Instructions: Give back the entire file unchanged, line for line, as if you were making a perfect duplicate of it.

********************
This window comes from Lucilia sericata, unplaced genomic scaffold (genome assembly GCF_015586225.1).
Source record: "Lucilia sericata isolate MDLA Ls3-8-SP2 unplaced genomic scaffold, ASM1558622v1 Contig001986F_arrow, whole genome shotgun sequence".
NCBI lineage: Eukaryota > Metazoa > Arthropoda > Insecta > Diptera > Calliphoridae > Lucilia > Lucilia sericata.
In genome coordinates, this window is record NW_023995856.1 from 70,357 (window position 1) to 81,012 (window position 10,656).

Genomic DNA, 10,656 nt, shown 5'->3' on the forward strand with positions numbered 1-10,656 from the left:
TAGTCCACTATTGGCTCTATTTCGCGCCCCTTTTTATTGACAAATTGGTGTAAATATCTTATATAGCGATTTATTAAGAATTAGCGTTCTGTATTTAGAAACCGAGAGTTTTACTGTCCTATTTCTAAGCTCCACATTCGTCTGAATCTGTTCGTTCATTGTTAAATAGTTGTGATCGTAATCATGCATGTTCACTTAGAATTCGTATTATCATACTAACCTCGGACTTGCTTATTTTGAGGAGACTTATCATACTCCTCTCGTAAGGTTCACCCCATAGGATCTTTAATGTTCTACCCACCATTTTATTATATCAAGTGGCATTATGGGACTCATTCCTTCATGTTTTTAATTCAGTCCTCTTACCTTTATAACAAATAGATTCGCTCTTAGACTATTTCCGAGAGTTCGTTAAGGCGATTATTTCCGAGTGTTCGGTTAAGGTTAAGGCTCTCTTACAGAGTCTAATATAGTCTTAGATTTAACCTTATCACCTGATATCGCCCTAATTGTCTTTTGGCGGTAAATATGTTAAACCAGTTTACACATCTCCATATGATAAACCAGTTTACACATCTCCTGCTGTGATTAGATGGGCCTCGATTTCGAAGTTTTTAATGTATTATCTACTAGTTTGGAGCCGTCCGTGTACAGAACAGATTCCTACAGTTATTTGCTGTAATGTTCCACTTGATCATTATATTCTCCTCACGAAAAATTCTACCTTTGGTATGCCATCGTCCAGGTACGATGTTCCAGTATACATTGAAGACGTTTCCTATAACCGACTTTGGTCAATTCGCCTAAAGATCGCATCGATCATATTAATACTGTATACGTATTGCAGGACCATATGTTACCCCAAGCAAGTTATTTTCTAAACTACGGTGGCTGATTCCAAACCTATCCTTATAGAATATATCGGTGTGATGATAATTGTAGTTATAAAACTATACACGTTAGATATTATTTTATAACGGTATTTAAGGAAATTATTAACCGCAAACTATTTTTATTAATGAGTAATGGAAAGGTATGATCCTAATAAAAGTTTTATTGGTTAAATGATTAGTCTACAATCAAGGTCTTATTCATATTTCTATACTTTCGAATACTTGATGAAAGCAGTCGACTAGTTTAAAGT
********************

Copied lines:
This window comes from Lucilia sericata, unplaced genomic scaffold (genome assembly GCF_015586225.1).
Source record: "Lucilia sericata isolate MDLA Ls3-8-SP2 unplaced genomic scaffold, ASM1558622v1 Contig001986F_arrow, whole genome shotgun sequence".
NCBI lineage: Eukaryota > Metazoa > Arthropoda > Insecta > Diptera > Calliphoridae > Lucilia > Lucilia sericata.
In genome coordinates, this window is record NW_023995856.1 from 70,357 (window position 1) to 81,012 (window position 10,656).

Genomic DNA, 10,656 nt, shown 5'->3' on the forward strand with positions numbered 1-10,656 from the left:
TAGTCCACTATTGGCTCTATTTCGCGCCCCTTTTTATTGACAAATTGGTGTAAATATCTTATATAGCGATTTATTAAGAATTAGCGTTCTGTATTTAGAAACCGAGAGTTTTACTGTCCTATTTCTAAGCTCCACATTCGTCTGAATCTGTTCGTTCATTGTTAAATAGTTGTGATCGTAATCATGCATGTTCACTTAGAATTCGTATTATCATACTAACCTCGGACTTGCTTATTTTGAGGAGACTTATCATACTCCTCTCGTAAGGTTCACCCCATAGGATCTTTAATGTTCTACCCACCATTTTATTATATCAAGTGGCATTATGGGACTCATTCCTTCATGTTTTTAATTCAGTCCTCTTACCTTTATAACAAATAGATTCGCTCTTAGACTATTTCCGAGAGTTCGTTAAGGCGATTATTTCCGAGTGTTCGGTTAAGGTTAAGGCTCTCTTACAGAGTCTAATATAGTCTTAGATTTAACCTTATCACCTGATATCGCCCTAATTGTCTTTTGGCGGTAAATATGTTAAACCAGTTTACACATCTCCATATGATAAACCAGTTTACACATCTCCTGCTGTGATTAGATGGGCCTCGATTTCGAAGTTTTTAATGTATTATCTACTAGTTTGGAGCCGTCCGTGTACAGAACAGATTCCTACAGTTATTTGCTGTAATGTTCCACTTGATCATTATATTCTCCTCACGAAAAATTCTACCTTTGGTATGCCATCGTCCAGGTACGATGTTCCAGTATACATTGAAGACGTTTCCTATAACCGACTTTGGTCAATTCGCCTAAAGATCGCATCGATCATATTAATACTGTATACGTATTGCAGGACCATATGTTACCCCAAGCAAGTTATTTTCTAAACTACGGTGGCTGATTCCAAACCTATCCTTATAGAATATATCGGTGTGATGATAATTGTAGTTATAAAACTATACACGTTAGATATTATTTTATAACGGTATTTAAGGAAATTATTAACCGCAAACTATTTTTATTAATGAGTAATGGAAAGGTATGATCCTAATAAAAGTTTTATTGGTTAAATGATTAGTCTACAATCAAGGTCTTATTCATATTTCTATACTTTCGAATACTTGATGAAAGCAGTCGACTAGTTTAAAGT